Energy symposium touches on Act 13

Posted August 31, 2012

By Michael Bradwell
Observer-Reporter

Click the linked names below for their presentation from the symposium.

The secretary of the state Department of Environmental Resources said Thursday he’s confident the state Supreme Court will rule in favor of the municipal zoning provisions originally set forth in Act 13.

The legislation, which covers development of Pennsylvania’s Marcellus Shale strata, put limits on the powers of municipalities to regulate the booming natural gas exploration industry.

Earlier this year, Commonwealth Court ruled the act’s provisions for limiting local zoning regulations were unconstitutional.

The ruling followed a suit filed by several municipalities, including Robinson, Mt. Pleasant, Cecil and Peters townships in Washington County, as well as South Fayette Township in Allegheny County and two other municipalities in Eastern Pennsylvania questioning the constitutionality of limiting local zoning ordinances.

“I’m confident that the Supreme Court is going to make the right call,” Mike Krancer said Thursday during an energy symposium being conducted at Southpointe.

Krancer, who was named as a defendant in the municipalities’ suit, and several other speakers at the symposium said the act’s provisions were written to provide uniformity in zoning ordinances to enable natural gas drilling across the Marcellus Shale fairway.

“It wasn’t a mistake that Act 13 was put together in the way it was,” Krancer said.

A decision from the Supreme Court is expected by the end of this year.

On Thursday, the energy symposium, entitled “The Energy Industry-the Future” held at Range Resources regional headquarters, featured speakers from the oil and gas industry discussing various aspects of the rapidly developing natural gas industry in Pennsylvania and other parts of the country. The symposium was sponsored by the Washington County Chamber of Commerce and Washington County Energy Partners.

Robert Boulware, manager of stakeholder relations for Seneca Resources in Pittsburgh, noted that the “shale gale” that has created a glut of natural gas from the Marcellus and other shale formations around the U.S. has already turned Pennsylvania from an importer of natural gas to a net exporter in just a few years.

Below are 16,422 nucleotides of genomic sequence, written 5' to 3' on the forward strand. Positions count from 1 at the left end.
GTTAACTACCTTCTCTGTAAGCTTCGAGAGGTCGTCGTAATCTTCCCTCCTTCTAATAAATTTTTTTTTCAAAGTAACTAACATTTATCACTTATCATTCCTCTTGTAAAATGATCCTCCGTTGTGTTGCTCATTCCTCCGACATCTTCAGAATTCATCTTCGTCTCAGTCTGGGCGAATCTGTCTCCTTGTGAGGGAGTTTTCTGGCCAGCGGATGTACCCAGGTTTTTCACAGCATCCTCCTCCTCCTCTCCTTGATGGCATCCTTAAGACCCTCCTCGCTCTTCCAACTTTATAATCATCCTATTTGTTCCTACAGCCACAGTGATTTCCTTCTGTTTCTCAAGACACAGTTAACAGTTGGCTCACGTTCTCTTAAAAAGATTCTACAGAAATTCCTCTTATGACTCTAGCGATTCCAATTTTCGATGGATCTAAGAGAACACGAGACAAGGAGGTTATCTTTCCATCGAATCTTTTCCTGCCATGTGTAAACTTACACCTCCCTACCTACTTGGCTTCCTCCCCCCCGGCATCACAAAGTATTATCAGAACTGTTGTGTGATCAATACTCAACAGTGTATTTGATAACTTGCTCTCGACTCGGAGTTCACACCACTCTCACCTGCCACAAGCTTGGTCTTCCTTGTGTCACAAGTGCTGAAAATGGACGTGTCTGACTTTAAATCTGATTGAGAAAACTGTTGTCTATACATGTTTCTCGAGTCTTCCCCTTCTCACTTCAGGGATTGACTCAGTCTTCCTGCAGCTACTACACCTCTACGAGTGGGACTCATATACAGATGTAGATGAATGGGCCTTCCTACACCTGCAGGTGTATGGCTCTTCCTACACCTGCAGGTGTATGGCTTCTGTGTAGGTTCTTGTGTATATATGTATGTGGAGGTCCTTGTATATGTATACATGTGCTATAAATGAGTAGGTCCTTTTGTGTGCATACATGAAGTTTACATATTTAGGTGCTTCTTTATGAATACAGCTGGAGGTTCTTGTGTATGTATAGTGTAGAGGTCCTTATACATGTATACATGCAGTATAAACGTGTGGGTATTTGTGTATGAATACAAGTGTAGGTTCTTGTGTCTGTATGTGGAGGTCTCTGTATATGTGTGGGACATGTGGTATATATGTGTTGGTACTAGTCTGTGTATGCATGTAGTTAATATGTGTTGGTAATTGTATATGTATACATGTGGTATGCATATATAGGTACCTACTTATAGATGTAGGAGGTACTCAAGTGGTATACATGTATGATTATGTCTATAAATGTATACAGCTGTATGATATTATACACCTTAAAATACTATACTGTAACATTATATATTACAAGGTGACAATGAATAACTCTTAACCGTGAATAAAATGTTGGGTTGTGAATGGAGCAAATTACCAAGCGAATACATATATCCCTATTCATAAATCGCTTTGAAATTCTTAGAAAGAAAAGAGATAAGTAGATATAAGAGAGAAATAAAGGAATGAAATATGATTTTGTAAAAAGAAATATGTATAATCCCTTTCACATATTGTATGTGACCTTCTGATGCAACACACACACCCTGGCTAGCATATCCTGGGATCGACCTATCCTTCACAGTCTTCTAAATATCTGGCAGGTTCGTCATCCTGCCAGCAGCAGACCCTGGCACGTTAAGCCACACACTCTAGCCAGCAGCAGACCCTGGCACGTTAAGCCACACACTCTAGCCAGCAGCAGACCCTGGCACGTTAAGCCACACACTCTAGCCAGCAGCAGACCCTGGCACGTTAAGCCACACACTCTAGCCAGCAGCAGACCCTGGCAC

Boulware and Scott Roy, Range’s vice president for government affairs, said the abundance of the domestically produced gas is creating a manufacturing renaissance here and in other parts of the country.

Roy said the abundance of affordable natural gas means that the country “is well-positioned to be a leader in manufacturing going forward.”

He noted that 40 years ago, America had some of the highest industrial energy prices in the developed world, but now has some of the lowest prices anywhere.

Boulware said as a result of the low fuel prices U.S. Steel has invested millions in its Lorrain, Ohio, mill because of the need for its products by the gas industry; a Cleveland specialty chemical company has noted a 5 percent decrease in its prices and Nucor changed its plans to build a steel mill overseas, opting to build it in the U.S.

Kathryn Klaber, president of the Marcellus Shale Coalition, added that as of this year, for the first time, natural gas has caught up with coal as the primary fuel for electricity generation, with each now providing 50 percent to the generation market in the U.S.

In addition, companies and state governments are now seeing the economic benefits of converting their vehicle fleets to natural gas, Klaber said.

Mike Rind, director for Marcellus Shale operations for Waste Management Inc., said his company, which has 22,000 refuse hauling vehicles on the road in the U.S. the largest heavy-duty truck fleet in the U.S. is actively pursuing its program to have an all-natural gas fleet by 2020.

Panelist Stephanie Wissman, executive director of the Association of Petroleum Industries of Pennsylvania, said the shale industry supports about 600,000 jobs across the country.

“This industry is keeping America working,” she said.

While Roy agreed that jobs are an important part of the industry’s story, he also urged the audience of about 100 people to seriously consider the need for a U.S. energy policy.

“It’s not a Republican or Democrat issue, it’s an American issue,” Roy said. “We need to encourage and demand an energy policy.”

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